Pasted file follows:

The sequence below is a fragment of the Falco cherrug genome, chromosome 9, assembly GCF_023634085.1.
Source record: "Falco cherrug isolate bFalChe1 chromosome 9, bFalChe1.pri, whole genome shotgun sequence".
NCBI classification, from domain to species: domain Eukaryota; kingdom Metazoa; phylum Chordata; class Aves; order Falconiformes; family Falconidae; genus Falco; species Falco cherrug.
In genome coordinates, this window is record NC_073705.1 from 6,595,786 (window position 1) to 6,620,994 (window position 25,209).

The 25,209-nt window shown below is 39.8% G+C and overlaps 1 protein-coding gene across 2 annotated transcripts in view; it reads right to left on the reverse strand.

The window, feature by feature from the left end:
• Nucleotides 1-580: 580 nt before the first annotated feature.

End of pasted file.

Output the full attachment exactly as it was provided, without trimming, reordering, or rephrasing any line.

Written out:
The sequence below is a fragment of the Falco cherrug genome, chromosome 9, assembly GCF_023634085.1.
Source record: "Falco cherrug isolate bFalChe1 chromosome 9, bFalChe1.pri, whole genome shotgun sequence".
NCBI classification, from domain to species: domain Eukaryota; kingdom Metazoa; phylum Chordata; class Aves; order Falconiformes; family Falconidae; genus Falco; species Falco cherrug.
In genome coordinates, this window is record NC_073705.1 from 6,595,786 (window position 1) to 6,620,994 (window position 25,209).

The 25,209-nt window shown below is 39.8% G+C and overlaps 1 protein-coding gene across 2 annotated transcripts in view; it reads right to left on the reverse strand.

The window, feature by feature from the left end:
• Nucleotides 1-580: 580 nt before the first annotated feature.